Published 14 Mar 23 3 minute read

Managing compliance in a changing regulatory environment

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Anthesis looks at how a modern ERP can help chemicals manufacturers deliver best practice when managing compliance across multiple systems.

If you’re a chemicals manufacturer and operate a number of different systems, there’s a good chance that you spend a proportion of your time worrying about maintaining compliance with ISO45001, REACH, TSCA, or CSIA.

Because effective compliance requires careful management of processes, formulae and materials, running multiple systems often impedes the speed at which processes can be reviewed and as such, being audited can be painful.

Fostering speed with scale

If this resonates, the good news is that you are not alone. Many chemical manufacturers run numerous best-of-breed software solutions to address challenges around managing formulations ; production management; quality control; batch traceability; and reporting. However, because these are typically heavily customised, their ability to communicate with each other, especially at scale, is limited.

As such, businesses often find reacting to changes in regulations difficult and are then forced to deal with enormous checklists to apply to systems when regulations change. To add insult to injury, legacy systems are notoriously slow to catch up and often cannot be configured to achieve compliance in a short space of time.

Given that regulatory compliance, and the management of associated changes, represent the lifeblood of a chemicals business, it’s not an area that can be taken for granted. Waste, cross-contamination, and decay clearly come with huge cost penalties as well as safety considerations. As a result, an inability to respond to changes at a regulatory level, in a timely manner, can be hugely costly, in safety, financial and reputational terms.

A picture of best practice

Best practice compliance is key to remaining competitive in an industry that consistently demands the highest quality delivered in a safe, efficient manner. Yet, the scenario described above seems largely to have been accepted as the norm in many businesses and there is often a belief that the investments made in systems are far too large, or indeed systems are too complex, to change.

Thankfully, industry-specific digital platforms are facilitating ways to work smarter, faster, more collaboratively, and with greater intelligence. Business systems, like IFS Cloud for example, offer a solution built to handle the challenges of new compliant raw material introduction and allows quality control data to be effectively managed. It overcomes the risk inherent in managing multiple systems, bypassing costly integrations with a single application encompassing precisely the functionality required. Flexibility is at the heart of the platform, with configurable processes to ensure quality assurance is compliant with the specific standards required.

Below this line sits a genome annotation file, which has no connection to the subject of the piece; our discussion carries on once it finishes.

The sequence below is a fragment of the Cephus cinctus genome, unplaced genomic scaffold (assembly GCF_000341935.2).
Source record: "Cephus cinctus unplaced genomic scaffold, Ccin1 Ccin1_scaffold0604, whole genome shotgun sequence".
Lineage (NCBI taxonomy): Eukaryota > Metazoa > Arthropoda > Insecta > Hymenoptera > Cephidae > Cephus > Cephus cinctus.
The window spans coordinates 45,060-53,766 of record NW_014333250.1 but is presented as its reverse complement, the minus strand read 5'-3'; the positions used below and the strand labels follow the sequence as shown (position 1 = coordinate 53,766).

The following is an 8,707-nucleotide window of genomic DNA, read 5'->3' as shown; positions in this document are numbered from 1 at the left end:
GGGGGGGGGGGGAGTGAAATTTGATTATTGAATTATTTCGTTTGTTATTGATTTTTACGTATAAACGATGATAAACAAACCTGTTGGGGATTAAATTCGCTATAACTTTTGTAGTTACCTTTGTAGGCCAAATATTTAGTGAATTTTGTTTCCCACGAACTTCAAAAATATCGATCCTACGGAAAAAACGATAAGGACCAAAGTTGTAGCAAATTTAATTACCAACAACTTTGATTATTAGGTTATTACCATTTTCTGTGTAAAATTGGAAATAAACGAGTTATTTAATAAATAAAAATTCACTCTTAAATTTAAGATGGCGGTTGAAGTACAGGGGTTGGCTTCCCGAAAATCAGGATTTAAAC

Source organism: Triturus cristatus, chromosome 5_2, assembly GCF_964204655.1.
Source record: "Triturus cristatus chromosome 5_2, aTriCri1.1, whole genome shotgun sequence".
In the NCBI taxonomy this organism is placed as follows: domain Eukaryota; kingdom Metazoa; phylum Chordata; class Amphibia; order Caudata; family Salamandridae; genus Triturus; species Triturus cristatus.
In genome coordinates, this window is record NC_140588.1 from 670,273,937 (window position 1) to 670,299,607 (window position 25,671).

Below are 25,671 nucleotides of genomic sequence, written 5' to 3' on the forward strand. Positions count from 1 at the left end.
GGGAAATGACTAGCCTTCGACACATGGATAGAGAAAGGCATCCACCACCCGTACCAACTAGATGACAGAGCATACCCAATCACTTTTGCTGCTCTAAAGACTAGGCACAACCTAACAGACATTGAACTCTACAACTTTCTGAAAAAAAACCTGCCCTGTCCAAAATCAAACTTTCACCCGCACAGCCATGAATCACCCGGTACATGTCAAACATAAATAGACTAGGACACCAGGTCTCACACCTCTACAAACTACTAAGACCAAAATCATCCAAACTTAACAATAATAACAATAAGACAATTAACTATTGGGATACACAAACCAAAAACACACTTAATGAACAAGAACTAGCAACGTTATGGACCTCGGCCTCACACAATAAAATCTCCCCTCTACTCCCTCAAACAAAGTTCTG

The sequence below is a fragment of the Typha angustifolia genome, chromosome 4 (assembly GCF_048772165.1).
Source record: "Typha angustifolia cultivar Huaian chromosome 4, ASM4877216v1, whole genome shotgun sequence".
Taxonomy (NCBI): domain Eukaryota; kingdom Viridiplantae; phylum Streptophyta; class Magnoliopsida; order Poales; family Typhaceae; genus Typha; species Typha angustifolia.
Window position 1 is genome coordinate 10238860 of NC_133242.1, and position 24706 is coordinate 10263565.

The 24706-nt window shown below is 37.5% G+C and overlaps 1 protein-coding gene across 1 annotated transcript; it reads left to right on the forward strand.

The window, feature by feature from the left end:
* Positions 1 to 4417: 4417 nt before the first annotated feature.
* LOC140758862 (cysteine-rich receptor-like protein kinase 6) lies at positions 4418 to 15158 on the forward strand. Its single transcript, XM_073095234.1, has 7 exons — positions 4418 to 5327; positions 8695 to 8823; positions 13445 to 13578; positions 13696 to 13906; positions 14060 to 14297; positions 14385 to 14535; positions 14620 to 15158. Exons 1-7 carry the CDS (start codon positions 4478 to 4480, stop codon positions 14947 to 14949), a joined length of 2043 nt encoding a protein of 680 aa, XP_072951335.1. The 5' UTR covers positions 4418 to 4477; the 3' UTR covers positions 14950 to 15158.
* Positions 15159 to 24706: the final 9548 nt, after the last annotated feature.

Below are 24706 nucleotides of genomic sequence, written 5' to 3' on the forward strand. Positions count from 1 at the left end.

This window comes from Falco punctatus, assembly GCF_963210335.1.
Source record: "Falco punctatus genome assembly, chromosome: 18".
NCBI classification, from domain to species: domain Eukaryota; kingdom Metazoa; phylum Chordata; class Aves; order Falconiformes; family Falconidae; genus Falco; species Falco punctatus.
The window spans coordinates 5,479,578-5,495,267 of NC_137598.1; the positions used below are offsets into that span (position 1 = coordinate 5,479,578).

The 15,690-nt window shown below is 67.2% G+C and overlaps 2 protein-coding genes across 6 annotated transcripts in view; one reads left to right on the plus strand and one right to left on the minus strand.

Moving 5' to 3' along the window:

Compliance with regulatory frameworks such as REACH is simplified using IFS Cloud, reducing data duplication through easy access to key documents and product-handling data. IFS brings audit compliance, planning, quality control and manufacturing execution into a single point with live data at all times, represented in clear, easy-to-configure dashboards and with simple back-and-forth tracing of components and processes. Many IFS users have removed hours from their trace processes simply by putting this data into a single system. The almost instant availability of documents via IFS Document Management, and key insights, ensures simple, but watertight, practices.

New revenue models

With this, it is easy to see why the Industry 4.0 revolution is gaining momentum. But have you considered the other reason why the Internet of Things and Industry 4.0 movement could truly be a game changer for you? In industrial machinery, the industry is evolving. Profit is not only restricted to providing the machinery – it has been significnatly outgrown by servicing options.

A PWC annual report suggests 90% of UK manufacturers are beginning to realise the revenue potential of service management for sold and managed machinery (This is shifting the value for the manufacturer into an ongoing operating revenue stream). Service contracts provide recurring revenue, visibility of inventory requirements, and minimise unscheduled maintenance to remove costly downtime for your customers.

Looking ahead

Compliance is a requirement that is only going to build. The cost and reputational risks of doing things the old way are becoming increasingly unsustainable.

If you want to understand more about how Anthesis can turn a complex business landscape to a single-instance business application built in the latest technology, and supplied in an Evergreen deployment method, please contact us.

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